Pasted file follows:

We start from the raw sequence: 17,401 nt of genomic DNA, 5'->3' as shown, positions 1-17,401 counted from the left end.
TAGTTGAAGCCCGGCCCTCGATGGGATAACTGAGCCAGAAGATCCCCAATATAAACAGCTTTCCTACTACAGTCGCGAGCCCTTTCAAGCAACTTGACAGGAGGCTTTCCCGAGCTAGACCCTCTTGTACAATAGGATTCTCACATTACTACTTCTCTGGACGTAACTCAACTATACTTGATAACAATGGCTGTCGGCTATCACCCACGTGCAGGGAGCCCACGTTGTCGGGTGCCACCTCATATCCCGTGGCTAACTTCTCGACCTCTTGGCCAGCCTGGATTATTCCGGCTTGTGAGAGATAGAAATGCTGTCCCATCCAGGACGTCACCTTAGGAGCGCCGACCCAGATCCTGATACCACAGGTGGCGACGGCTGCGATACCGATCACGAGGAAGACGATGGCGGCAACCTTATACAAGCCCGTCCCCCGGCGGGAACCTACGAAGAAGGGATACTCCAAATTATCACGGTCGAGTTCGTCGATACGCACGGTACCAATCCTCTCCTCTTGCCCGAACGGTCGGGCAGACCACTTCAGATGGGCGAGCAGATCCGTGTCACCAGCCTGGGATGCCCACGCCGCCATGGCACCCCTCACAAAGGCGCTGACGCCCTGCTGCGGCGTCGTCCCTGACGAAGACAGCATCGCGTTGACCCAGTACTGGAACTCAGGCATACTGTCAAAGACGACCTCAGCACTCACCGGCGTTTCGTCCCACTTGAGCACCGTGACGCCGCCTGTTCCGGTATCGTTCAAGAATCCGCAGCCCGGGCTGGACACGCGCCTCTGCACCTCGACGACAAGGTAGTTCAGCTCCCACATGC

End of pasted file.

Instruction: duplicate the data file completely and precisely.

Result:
We start from the raw sequence: 17,401 nt of genomic DNA, 5'->3' as shown, positions 1-17,401 counted from the left end.
TAGTTGAAGCCCGGCCCTCGATGGGATAACTGAGCCAGAAGATCCCCAATATAAACAGCTTTCCTACTACAGTCGCGAGCCCTTTCAAGCAACTTGACAGGAGGCTTTCCCGAGCTAGACCCTCTTGTACAATAGGATTCTCACATTACTACTTCTCTGGACGTAACTCAACTATACTTGATAACAATGGCTGTCGGCTATCACCCACGTGCAGGGAGCCCACGTTGTCGGGTGCCACCTCATATCCCGTGGCTAACTTCTCGACCTCTTGGCCAGCCTGGATTATTCCGGCTTGTGAGAGATAGAAATGCTGTCCCATCCAGGACGTCACCTTAGGAGCGCCGACCCAGATCCTGATACCACAGGTGGCGACGGCTGCGATACCGATCACGAGGAAGACGATGGCGGCAACCTTATACAAGCCCGTCCCCCGGCGGGAACCTACGAAGAAGGGATACTCCAAATTATCACGGTCGAGTTCGTCGATACGCACGGTACCAATCCTCTCCTCTTGCCCGAACGGTCGGGCAGACCACTTCAGATGGGCGAGCAGATCCGTGTCACCAGCCTGGGATGCCCACGCCGCCATGGCACCCCTCACAAAGGCGCTGACGCCCTGCTGCGGCGTCGTCCCTGACGAAGACAGCATCGCGTTGACCCAGTACTGGAACTCAGGCATACTGTCAAAGACGACCTCAGCACTCACCGGCGTTTCGTCCCACTTGAGCACCGTGACGCCGCCTGTTCCGGTATCGTTCAAGAATCCGCAGCCCGGGCTGGACACGCGCCTCTGCACCTCGACGACAAGGTAGTTCAGCTCCCACATGC